Introduction Key Stories Opinion Key Players Matching Game Coffee Guests Overnight Guests Discussions Web Links

Politics Section
Special Reports

Campaign Finance: A 'Poison Pill' . . .

By David S. Broder
Sunday, October 5, 1997; Page C07

From Capitol Hill to California, conservatives claim to have found a new weapon for their arsenal – a device to disarm labor unions and put Democrats on the defensive. But it is a weapon that can produce a dangerous backlash.

The device is wonderfully simple: a legal requirement that workers give written permission before unions can use their dues for political purposes.

In Washington, Senate Majority Leader Trent Lott (R-Miss.) this week will try to attach such an amendment to the pending campaign finance reform bill. He calls its approval "the price of admission" to every other aspect of the debate. Democrats call it a "poison pill" and say if it passes, they will filibuster to protect their union allies – which would allow Lott to blame them for sinking the overall reform package that he despises.

In California, where I was reporting last week, Republican Gov. Pete Wilson announced that he will lead an effort for a 1998 ballot initiative to enact a similar requirement. At the Republican state convention in Anaheim, Wilson drew a standing ovation by declaring that "union members shouldn't be forced to have their pockets picked for candidates or causes they don't support."

This "payroll protection" drive, as proponents call it, is the handiwork of J. Patrick Rooney, an Indianapolis insurance tycoon who previously put millions into making medical savings accounts and school vouchers part of the national Republican agenda.

Rooney told me that, through the Evergreen Freedom Foundation in Seattle, he is financing lawsuits by teachers against the Washington Education Association for allegedly violating a 1992 state initiative that is the model for the Lott and Wilson proposals.

The California initiative "was going to stall out for lack of money," Rooney told me, "so I got involved," and became chairman of a signature drive that seems likely to put the issue on next June's ballot. But that is not the end of it. Rooney said he and Grover Norquist, another conservative activist, have enlisted Wilson to take the proposal to next month's meeting of all Republican governors and urge them to do the same thing in their states. A parallel bill has attracted more than 160 co-sponsors in the House of Representatives.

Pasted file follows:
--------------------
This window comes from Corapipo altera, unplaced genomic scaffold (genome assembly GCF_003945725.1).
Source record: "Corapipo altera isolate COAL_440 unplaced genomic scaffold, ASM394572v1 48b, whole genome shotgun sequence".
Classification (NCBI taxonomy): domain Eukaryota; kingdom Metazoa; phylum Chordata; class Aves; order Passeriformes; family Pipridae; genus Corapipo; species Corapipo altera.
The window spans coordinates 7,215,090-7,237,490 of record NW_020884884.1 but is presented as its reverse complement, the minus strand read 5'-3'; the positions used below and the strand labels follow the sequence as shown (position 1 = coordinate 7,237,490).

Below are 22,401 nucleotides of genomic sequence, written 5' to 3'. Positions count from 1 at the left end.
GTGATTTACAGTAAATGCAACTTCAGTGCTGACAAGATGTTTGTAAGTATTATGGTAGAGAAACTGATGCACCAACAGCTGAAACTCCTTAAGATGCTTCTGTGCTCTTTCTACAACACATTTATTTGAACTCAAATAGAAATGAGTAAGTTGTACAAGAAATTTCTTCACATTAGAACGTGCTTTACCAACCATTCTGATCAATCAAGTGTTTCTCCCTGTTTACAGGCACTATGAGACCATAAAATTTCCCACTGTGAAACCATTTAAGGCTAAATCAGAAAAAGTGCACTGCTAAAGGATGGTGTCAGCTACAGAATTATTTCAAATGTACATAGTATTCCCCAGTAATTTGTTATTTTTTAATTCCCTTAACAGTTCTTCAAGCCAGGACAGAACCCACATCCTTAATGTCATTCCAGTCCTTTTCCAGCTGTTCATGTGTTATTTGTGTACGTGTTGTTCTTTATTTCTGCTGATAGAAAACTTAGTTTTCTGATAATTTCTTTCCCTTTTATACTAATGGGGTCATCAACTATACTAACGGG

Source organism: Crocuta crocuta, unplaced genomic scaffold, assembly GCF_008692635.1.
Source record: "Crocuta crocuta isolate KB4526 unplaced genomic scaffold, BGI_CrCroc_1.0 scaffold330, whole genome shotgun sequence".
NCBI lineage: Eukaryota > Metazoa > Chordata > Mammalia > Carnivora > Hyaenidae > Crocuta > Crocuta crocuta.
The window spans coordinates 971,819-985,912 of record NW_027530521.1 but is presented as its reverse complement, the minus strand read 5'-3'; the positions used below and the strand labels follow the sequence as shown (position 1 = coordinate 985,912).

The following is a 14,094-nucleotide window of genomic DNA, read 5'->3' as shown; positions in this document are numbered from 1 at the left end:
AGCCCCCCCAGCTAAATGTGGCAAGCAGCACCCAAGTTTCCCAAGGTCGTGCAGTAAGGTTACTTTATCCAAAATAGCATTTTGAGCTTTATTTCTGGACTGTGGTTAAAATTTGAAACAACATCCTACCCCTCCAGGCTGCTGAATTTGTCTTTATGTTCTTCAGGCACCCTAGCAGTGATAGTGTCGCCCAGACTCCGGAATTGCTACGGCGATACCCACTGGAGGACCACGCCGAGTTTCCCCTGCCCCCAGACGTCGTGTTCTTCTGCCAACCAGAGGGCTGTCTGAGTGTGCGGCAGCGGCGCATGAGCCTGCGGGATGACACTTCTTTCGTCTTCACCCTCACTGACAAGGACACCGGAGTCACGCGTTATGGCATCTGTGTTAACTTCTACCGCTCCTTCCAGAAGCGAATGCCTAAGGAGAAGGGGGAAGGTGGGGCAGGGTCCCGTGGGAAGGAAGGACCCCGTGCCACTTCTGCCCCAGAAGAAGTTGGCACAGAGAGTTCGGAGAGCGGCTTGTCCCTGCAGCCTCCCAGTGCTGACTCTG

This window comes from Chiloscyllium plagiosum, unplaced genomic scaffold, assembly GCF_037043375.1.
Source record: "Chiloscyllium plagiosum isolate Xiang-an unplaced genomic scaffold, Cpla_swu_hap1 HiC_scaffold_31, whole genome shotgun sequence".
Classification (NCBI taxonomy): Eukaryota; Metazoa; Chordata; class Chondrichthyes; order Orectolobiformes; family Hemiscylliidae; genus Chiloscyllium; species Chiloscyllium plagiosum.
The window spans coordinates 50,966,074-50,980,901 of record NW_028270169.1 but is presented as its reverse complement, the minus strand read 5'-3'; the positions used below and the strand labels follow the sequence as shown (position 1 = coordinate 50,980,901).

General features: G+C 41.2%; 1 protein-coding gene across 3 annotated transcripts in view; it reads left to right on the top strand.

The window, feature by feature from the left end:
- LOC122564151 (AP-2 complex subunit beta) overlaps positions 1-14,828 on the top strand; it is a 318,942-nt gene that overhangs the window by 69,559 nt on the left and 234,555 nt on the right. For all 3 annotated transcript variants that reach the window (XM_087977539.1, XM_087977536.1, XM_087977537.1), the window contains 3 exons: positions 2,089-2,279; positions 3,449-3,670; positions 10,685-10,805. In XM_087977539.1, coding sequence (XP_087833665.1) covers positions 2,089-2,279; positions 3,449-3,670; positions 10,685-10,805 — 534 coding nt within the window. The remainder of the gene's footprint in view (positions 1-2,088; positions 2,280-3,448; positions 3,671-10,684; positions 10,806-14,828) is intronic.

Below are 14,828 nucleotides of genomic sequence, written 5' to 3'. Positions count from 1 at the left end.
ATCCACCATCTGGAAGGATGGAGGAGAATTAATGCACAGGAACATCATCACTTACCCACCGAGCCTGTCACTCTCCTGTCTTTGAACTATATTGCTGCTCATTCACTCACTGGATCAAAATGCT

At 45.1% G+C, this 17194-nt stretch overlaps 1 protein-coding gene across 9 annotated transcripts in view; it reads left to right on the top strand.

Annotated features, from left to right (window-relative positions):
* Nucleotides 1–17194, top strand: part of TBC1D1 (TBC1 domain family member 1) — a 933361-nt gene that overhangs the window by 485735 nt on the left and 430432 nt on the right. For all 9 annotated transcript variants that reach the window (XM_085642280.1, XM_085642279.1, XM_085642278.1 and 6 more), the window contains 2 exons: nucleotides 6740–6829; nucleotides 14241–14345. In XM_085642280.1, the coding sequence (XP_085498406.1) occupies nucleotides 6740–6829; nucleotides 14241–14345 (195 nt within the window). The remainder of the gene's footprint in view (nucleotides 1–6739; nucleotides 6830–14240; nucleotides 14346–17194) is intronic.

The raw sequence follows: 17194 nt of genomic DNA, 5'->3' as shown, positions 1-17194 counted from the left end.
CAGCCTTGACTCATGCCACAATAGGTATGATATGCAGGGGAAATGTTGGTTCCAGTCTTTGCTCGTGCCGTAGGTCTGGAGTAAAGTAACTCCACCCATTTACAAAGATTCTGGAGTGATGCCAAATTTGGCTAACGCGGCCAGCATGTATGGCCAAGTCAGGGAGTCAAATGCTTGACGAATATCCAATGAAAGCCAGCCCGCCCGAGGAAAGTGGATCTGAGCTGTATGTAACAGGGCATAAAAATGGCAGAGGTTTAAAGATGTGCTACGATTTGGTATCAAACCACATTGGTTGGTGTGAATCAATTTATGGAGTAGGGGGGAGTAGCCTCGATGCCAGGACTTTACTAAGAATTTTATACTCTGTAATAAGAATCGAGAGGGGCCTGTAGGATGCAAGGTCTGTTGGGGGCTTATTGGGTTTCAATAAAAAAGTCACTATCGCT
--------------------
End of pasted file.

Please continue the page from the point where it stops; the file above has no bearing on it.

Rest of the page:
Polls show the idea of letting union members control how their dues are spent is popular with voters. As a device for limiting labor's voice, it is devastatingly effective. "It has had a dramatic, negative impact on us," by drying up funds and bringing on a lawsuit by the state attorney general, Trevor Neilsen, spokesman for the Washington teachers' union, told me. At the state employees' union, officials have reported that authorizations for payroll deductions for its political operations had been signed by only 82 of its 2,500 members.

In 1988, the Supreme Court ruled in Teamsters v. Beck that workers in a unionized company must be allowed the option of reclaiming the portion of their dues used for political purposes. But the Beck decision has not been enforced. Most employers are reluctant to risk union trouble by encouraging dissidents. In 1992, President Bush, responding to conservative pressure, issued an executive order requiring government contractors to inform employees of their Beck case rights. But President Clinton rescinded it on taking office, as a boon to unions and because, a White House official said, "he thought it was one-sided."

Sens. John McCain and Russ Feingold, sponsors of the main Senate campaign finance bill, have included a codification of the Beck decision in their measure. But Lott and Wilson and Rooney would go much further by requiring written permission from workers each year for political use of their dues. Feingold and other opponents say that is unfair, noting that it would leave corporations free to continue making soft money political contributions without permission of stockholders who might hold opposing views. And the pending initiatives do not affect hundreds of other mass-membership organizations such as the National Rifle Association and the American Association of Retired Persons, which are also hip-deep in politics.

Whether this is a political masterstroke for Republicans remains to be seen. In 1958, conservatives promoted right-to-work initiatives, barring union shop contracts, in six states. They lost everywhere but in Kansas. In California and Ohio, the two biggest targets, labor's mobilization fueled Democratic victories that devastated the GOP.

California unions are threatening to retaliate against the Rooney-Wilson initiative by placing on the ballot a measure that would "sunset" every existing corporate tax break not approved by two-thirds vote of the people and redistribute the estimated $8 billion to $12 billion a year of revenue in $1,000-a-person tax rebates.

Conservatives may learn that if you play with fire, you can be burned.

© Copyright 1997 The Washington Post Company

Back to the top

Go to Campaign Finance Report | Go to Politics Section
Navigation image map
Home page Site Index Search Help! Home page Site Index Search Help!